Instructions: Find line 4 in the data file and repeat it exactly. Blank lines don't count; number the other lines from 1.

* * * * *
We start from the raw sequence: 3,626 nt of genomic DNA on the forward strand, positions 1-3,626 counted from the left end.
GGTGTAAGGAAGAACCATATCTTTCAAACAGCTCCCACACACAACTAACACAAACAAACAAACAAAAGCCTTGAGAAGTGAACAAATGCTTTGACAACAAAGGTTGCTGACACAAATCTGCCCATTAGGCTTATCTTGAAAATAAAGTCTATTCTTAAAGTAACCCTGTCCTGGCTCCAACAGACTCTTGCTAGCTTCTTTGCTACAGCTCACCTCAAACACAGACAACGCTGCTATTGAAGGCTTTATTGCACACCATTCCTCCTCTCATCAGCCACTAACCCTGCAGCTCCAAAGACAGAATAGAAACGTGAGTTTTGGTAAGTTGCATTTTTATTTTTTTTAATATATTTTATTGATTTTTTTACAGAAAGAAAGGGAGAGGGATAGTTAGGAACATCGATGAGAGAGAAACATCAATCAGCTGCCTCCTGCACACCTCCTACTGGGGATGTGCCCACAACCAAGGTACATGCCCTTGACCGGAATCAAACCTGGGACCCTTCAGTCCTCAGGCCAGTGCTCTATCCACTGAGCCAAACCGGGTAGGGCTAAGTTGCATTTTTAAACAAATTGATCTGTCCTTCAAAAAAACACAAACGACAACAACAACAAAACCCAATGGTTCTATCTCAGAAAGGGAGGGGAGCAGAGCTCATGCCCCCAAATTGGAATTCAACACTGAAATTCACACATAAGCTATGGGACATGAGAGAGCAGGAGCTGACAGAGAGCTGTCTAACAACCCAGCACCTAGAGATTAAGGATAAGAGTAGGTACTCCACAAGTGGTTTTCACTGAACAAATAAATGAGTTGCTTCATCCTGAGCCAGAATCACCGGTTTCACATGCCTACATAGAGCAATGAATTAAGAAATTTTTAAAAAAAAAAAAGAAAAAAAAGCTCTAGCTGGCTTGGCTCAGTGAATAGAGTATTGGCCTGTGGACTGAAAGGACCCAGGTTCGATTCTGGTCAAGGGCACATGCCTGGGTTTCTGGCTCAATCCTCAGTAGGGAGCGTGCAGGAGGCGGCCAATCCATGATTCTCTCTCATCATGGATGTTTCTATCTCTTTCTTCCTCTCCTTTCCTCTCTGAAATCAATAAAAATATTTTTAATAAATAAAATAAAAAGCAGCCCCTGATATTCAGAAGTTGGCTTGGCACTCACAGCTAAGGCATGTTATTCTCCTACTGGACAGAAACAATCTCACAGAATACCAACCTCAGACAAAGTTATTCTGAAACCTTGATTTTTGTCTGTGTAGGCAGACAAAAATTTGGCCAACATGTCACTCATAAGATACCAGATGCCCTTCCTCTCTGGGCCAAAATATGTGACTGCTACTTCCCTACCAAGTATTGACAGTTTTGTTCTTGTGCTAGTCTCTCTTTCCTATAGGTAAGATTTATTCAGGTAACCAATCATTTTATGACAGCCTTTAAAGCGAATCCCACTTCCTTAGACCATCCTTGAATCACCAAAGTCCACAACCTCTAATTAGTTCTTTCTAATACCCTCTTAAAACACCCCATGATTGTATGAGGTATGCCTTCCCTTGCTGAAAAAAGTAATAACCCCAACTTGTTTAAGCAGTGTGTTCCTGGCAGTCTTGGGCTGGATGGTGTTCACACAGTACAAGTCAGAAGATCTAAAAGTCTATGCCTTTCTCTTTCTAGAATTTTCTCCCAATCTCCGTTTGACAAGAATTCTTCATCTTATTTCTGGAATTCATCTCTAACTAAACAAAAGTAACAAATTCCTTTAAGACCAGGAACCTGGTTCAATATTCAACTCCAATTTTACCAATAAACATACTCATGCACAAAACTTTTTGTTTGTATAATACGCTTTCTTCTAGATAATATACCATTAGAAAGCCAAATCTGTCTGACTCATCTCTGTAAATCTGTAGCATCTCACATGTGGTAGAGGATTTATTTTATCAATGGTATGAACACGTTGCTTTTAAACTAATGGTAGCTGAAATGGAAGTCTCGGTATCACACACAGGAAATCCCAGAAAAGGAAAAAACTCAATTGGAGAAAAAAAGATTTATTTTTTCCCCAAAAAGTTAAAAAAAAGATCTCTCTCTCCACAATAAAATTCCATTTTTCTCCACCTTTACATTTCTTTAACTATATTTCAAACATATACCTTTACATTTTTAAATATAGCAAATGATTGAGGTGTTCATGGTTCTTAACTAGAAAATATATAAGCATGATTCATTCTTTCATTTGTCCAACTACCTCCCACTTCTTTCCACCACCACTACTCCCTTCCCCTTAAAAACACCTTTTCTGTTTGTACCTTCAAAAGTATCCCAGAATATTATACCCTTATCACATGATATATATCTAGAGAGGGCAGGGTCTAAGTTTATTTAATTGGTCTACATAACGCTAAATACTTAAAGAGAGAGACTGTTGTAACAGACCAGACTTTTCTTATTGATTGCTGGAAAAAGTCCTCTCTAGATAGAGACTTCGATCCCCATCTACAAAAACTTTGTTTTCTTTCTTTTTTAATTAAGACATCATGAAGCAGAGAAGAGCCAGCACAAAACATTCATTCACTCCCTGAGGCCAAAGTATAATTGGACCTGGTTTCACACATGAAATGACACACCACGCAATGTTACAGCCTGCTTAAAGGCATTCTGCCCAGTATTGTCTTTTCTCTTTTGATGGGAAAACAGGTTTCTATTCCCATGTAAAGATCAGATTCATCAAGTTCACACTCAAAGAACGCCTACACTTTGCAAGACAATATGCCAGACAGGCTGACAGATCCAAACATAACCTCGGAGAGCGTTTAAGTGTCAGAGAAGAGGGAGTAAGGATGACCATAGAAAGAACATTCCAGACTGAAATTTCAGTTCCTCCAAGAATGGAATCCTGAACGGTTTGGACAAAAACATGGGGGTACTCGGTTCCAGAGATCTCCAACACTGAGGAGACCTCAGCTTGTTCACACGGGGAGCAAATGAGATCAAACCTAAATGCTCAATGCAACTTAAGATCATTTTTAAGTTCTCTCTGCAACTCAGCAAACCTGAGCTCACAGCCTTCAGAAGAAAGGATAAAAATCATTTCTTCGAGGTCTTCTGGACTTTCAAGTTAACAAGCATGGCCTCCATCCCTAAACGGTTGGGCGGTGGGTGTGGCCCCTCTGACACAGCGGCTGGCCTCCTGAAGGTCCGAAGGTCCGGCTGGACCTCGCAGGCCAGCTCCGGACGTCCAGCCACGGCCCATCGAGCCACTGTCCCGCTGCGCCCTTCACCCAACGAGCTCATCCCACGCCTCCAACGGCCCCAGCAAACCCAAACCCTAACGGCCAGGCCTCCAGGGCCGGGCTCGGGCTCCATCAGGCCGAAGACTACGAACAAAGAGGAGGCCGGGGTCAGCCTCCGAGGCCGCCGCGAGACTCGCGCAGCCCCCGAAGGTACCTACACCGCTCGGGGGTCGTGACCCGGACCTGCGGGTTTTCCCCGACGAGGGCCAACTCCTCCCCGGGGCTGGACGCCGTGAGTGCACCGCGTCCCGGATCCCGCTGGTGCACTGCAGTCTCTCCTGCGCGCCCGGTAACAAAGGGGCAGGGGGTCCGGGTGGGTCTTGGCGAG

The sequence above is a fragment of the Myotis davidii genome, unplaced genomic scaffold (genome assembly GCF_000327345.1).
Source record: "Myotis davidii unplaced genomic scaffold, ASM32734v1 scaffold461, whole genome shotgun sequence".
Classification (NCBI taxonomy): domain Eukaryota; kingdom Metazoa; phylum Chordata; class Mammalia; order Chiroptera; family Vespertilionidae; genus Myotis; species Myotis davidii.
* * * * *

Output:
Source record: "Myotis davidii unplaced genomic scaffold, ASM32734v1 scaffold461, whole genome shotgun sequence".